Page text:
But now, I’ve grown a lot and have seen an incredible amount of movies, and have learnt a lot about storytelling and Star Wars and a bunch of other stuff. Now, when I get blown away it’s because something is actually awesome, not because it’s super colourful and fun and things explode (although that’s still pretty cool, especially when it’s done really well)

3): There hasn’t been a real, genuine Star Wars movie since before I was born.

The prequels are an interesting phenomenon. Everyone hates them, but most people don’t actually give any logical, clearly defined reason for their hate. As soon as the prequels are mentioned, even in passing, certain people will react as though you have bitch-slapped their genitals with a canoe paddle. It’s a knee-jerk reaction for these people, in that they don’t even really stop to think about it anymore, they just hear the words “Star Wars Prequels” and they temporarily lose their minds. It makes talking about Star Wars a murky minefield of potential social awkwardness among an already stereotypically socially awkward subculture. Now, I personally feel that the prequels get way more hate than they deserve, but that’s a topic for a different article. The point that they don’t fit in with the original trilogy, however, is definitely valid; regardless of how you feel about the prequels, you have to admit that they are somewhat lacking when compared to the originals. So, even though I don’t mind the prequels, I still feel that it’s justified to state that a REAL Star Wars movie has not been seen since 1980 (Return of the Jedi, according to a lot of Star Wars fans, is when things started going downhill). That’s 35 years with no satisfying Star Wars movie experience. I’m younger than 35, so I haven’t had to wait that long, but it’s still a long time to wait for a good Star Wars movie.

4): I trust the team and JJ Abrams.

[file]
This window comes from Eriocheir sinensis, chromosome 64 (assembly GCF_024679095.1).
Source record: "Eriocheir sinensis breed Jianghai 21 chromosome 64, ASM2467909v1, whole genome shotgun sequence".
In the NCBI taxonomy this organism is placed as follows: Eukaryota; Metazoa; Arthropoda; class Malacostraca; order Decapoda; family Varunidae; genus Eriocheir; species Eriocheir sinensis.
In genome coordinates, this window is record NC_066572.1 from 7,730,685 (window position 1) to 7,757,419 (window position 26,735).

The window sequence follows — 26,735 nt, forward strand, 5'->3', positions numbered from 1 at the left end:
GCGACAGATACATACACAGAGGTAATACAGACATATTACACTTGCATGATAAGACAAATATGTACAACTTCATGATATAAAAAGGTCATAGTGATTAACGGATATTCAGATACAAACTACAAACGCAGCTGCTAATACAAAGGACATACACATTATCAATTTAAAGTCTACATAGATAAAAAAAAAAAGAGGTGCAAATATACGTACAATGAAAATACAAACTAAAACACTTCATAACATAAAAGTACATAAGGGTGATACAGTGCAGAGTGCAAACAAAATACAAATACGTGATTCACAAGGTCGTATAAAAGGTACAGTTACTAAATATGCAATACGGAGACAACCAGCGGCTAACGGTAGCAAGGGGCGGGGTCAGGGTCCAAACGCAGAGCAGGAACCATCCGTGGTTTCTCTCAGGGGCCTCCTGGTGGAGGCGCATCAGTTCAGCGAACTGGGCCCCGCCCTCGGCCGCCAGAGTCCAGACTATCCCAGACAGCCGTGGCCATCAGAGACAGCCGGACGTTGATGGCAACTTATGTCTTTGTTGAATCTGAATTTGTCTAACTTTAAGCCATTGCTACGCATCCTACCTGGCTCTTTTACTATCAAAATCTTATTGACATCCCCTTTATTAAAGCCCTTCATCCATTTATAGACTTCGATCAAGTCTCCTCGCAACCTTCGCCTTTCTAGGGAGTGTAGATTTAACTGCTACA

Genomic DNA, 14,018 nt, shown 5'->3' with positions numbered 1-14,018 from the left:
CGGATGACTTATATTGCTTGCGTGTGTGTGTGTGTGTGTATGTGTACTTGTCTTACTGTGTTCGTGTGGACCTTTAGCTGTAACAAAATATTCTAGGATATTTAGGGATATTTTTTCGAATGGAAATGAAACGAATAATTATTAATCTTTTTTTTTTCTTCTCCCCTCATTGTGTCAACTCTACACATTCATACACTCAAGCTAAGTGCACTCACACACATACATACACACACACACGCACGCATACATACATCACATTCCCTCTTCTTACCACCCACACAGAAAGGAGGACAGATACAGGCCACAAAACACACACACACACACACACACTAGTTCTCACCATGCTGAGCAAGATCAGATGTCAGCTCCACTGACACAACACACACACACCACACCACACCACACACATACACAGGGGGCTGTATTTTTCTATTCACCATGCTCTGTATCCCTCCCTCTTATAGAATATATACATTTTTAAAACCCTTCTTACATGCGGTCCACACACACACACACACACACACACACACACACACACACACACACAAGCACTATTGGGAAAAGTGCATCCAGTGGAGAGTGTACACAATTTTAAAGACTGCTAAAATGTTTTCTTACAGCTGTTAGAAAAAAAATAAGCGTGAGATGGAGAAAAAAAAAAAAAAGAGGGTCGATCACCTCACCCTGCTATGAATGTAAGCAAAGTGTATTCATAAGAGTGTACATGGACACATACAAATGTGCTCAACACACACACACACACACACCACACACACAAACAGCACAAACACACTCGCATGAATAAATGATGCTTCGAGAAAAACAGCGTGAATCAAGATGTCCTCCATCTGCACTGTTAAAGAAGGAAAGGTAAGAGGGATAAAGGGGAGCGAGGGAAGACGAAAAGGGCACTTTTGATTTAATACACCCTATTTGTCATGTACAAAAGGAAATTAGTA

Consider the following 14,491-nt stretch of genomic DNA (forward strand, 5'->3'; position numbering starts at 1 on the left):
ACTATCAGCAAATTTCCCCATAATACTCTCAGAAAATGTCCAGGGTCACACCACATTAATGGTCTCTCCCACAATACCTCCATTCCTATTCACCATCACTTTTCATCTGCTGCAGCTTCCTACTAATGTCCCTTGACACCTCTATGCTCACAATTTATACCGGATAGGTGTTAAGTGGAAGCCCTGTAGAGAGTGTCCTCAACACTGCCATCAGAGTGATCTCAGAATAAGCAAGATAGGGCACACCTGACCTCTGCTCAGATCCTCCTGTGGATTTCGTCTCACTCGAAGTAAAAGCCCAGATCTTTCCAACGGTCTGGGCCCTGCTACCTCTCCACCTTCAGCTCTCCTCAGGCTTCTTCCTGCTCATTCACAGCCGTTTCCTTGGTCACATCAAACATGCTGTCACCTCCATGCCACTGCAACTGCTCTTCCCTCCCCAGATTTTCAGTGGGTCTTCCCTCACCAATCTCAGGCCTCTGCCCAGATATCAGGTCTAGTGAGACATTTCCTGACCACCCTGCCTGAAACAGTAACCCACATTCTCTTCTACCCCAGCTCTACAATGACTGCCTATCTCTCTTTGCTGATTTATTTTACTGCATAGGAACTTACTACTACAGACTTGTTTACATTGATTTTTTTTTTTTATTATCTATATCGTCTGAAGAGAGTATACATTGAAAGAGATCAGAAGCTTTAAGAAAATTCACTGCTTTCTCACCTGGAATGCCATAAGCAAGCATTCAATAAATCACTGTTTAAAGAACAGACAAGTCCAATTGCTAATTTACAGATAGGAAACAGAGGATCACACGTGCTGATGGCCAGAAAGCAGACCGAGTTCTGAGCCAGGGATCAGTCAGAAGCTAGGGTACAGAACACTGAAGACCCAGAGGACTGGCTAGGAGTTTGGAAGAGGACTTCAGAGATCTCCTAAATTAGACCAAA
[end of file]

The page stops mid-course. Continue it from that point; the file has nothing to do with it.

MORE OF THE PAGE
This is a big one for me, and was one of the things that originally made me think I should steer clear of spoilers. I did actually indulge in a lot of speculating when the movie was announced, and when the first trailer came out, and even a little after that. I looked into who had been cast, and a few other things. I didn’t find out anything of substance which I’m very glad about. But as soon as I’d had a good understanding of who was involved, and how they felt about Star Wars, I felt comfortable stepping aside and enjoying the ignorance of not knowing anything further about the film itself. JJ Abrams has been an avid Star Wars fan since he was a child. He saw the original trilogy at the movies at the same age I saw the prequels at the movies, and he has been in love with the universe ever since. He is also a very talented director and has a proven history of successfully rebooting an old beloved sci-fi franchise. John Williams is returning for the music, whom hopefully all of you will recognise as the most musically talented man in the history of mankind. Lawrence Kasdan (who wrote Empire fucking Strikes Back) has written the screenplay, along with Michael Arndt (who wrote Toy Story 3, one of the only genuinely amazing sequels ever made). Most of the visual design is heavily inspired by original Star Wars concept art from Ralph McQuarrie (the guy who designed every beloved Star Wars character ever). Mark Hamill, Carrie Fisher, Harrison Ford, Peter Mayhew, Anthony Daniels, and Kenny Baker are in the film; I shouldn’t need to tell you but they played Luke Skywalker, Leia Organa, Han Solo, Chewbacca, C-3PO, and R2-D2 respectively. The film is mostly being shot using practical effects instead of relying on CGI, which was one of the biggest criticisms the prequels received; and one of the best things about the originals was the use of practical effects and real built sets.